Citrulline has been advocated as a marker for acute cellular rejection (ACR) in intestinal transplantation; however, its significance as a forewarning in the long-term follow-up remains unknown. This study aimed to investigate the association between citrulline levels and the grading of ACR to establish a cutoff point that accurately predicts ACR beyond 3 months posttransplant in the pediatric patient population. During a 16-year period (1995–2011), a total of 13 499 citrulline samples were prospectively collected from 111 consecutive pediatric intestinal/multivisceral transplant recipients: 2155 were obtained concurrently with intestinal biopsies. There were 185 ACR episodes observed among 74/111 (67%) patients (median follow-up: 4.4 years). Citrulline levels were inversely proportional to the severity of ACR. Negative predictive values for any type of ACR (cutoff, 20 μmol/L) and moderate/severe ACR (cutoff, 10 μmol/L) were 95% and 99%, respectively. When patients were divided according to graft size, diagnostic accuracy using the same cutoff was identical. Similarly, subgroup analysis by the timing of citrulline measurement prior to biopsy varying from 1 to 7 days demonstrated comparable results. Citrulline is a potent indicator as a danger signal for ACR, being an exclusionary, noninvasive biomarker with excellent negative predictive values in the long term after pediatric intestinal/multivisceral transplant.
High incidence of acute cellular rejection (ACR) remains Achilles’ heel of intestinal and multivisceral transplantation and its early detection and treatment is paramount for long-term survival (1). To date, frequent endoscopy and biopsy of the intestinal allograft is the only way to identify ACR before it becomes severe and irreversible (2). Although this is the gold standard for the diagnosis of ACR, the procedure carries risks of bleeding and perforation, requiring experienced hands.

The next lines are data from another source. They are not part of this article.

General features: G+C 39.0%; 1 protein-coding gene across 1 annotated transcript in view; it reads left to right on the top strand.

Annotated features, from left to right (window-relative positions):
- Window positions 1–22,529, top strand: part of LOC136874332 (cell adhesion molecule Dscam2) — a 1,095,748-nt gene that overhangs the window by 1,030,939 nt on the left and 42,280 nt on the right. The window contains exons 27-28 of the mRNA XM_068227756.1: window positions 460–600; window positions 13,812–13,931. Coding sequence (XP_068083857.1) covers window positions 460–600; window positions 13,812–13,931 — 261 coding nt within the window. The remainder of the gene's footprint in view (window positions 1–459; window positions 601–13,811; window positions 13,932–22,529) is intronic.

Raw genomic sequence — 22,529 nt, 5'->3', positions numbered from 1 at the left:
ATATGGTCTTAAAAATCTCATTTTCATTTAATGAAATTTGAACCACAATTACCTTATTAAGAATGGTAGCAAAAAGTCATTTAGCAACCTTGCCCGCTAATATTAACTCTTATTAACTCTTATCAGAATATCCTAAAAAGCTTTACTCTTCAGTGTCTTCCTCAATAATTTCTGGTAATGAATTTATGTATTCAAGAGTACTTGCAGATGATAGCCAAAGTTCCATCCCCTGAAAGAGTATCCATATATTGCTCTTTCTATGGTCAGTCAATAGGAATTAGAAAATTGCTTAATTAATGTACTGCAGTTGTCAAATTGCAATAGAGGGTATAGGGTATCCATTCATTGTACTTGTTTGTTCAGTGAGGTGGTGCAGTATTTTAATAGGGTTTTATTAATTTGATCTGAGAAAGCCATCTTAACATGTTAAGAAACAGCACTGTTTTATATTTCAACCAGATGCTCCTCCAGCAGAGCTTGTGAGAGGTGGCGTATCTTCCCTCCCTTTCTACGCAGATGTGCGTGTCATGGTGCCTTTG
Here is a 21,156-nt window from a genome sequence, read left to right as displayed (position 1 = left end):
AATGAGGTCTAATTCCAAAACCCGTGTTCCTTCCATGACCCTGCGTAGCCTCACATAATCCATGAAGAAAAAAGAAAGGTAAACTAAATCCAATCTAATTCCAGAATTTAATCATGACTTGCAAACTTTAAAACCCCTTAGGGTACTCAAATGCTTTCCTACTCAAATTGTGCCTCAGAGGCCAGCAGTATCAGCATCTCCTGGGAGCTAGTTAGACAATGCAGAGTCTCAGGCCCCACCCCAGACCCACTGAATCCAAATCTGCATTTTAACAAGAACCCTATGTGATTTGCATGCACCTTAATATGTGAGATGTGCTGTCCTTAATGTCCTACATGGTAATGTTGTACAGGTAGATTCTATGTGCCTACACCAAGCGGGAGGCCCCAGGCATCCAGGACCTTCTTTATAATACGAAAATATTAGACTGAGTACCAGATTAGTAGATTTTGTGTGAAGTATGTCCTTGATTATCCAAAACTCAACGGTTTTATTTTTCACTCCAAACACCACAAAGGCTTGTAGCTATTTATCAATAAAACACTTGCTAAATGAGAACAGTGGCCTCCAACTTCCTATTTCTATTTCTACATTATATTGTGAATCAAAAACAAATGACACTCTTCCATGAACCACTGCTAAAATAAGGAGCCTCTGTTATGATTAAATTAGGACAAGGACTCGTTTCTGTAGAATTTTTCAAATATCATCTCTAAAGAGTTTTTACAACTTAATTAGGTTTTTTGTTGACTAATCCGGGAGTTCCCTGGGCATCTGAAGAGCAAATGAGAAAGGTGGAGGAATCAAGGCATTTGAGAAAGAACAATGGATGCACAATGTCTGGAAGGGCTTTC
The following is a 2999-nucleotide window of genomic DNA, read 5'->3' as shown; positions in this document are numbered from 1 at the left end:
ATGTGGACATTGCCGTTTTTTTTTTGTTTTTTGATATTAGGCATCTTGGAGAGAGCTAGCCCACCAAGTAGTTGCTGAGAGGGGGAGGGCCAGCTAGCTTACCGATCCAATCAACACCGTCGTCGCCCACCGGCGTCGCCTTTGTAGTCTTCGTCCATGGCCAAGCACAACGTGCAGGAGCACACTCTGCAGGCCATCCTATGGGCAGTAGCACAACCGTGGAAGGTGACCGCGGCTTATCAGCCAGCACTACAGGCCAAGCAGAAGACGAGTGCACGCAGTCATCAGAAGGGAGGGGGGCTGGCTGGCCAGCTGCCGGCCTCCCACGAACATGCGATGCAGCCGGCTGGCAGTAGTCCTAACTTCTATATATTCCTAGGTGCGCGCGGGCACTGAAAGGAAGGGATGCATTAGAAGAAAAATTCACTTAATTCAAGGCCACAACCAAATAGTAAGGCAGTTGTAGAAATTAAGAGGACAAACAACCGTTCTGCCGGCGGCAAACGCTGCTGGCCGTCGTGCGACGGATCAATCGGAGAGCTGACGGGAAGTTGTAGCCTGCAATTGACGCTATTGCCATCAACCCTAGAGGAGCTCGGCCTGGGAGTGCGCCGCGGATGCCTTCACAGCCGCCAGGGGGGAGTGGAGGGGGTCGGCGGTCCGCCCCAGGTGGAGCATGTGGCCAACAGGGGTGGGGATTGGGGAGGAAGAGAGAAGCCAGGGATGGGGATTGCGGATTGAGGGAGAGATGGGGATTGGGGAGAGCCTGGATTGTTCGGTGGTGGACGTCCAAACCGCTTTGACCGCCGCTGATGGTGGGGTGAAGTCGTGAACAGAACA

Recently, serum citrulline has been advocated as a candidate noninvasive biomarker for ACR in intestinal transplant with conflicting results (3–7). In different conditions such as short bowel syndrome, villous atrophy diseases and intestinal damage due to myeloablative therapy, citrulline levels has emerged as an innovative quantitative biomarker of functional enterocyte mass reduction (8–10). The main source of citrulline is intestinal de novo synthesis within the enterocytes (11). It is an end product of glutamine metabolism through a complex sequence of the glutamate-to-ornithine pathway in enterocyte mitochondria (12,13). Citrulline is released into to the circulation from enterocytes and then converted to arginine by the kidneys (11,14). The enzymes of this incomplete urea cycle (mitochondrial but not cytosolic) are upregulated when the body has to spare nitrogen: thus citrulline is described as a key player in nitrogen homeostasis and protein synthesis (15). We reported that citrulline is a useful marker for detecting moderate or severe ACR in a study including 37 pediatric and 20 adult intestinal recipients (7). However, the sensitivity and predictive value for detecting mild ACR were limited and insufficient citrulline data obtained immediately prior to biopsy with relatively small number of rejection episodes precluded the assessment of citrulline as a forewarning (7,16).
In the current study, we expanded our body of data among the pediatric patients and aimed to investigate the association between citrulline levels and the grading of ACR. Our goal is to establish a clinically practical cutoff point that accurately predicts ACR in the longterm (beyond 3 months) following pediatric intestinal/multivisceral transplant. This is important in three aspects. First, the blood concentration of citrulline is significantly low during the first days of life and increase with aging in healthy adults, but its level in the pediatric population is largely unknown (14,17,18). Second, because citrulline levels gradually increase posttransplant and they achieve a plateau only after 90 days, when the recovery of the intestinal allograft from ischemia-reperfusion injury takes place (5,19). Third, the patients always have a standard ileostomy during this early posttransplant period and they stay in close vicinity to the transplant center; noninvasive markers are not compelling since endoscopic surveillance can be performed easily and safely. If we succeed to define diagnostic criteria based on the citrulline values that determine who demands urgent endoscopy with histopathologic examination, it will become a big stride toward noninvasive surveillance and diagnosis of ACR in intestinal/multivisceral transplant.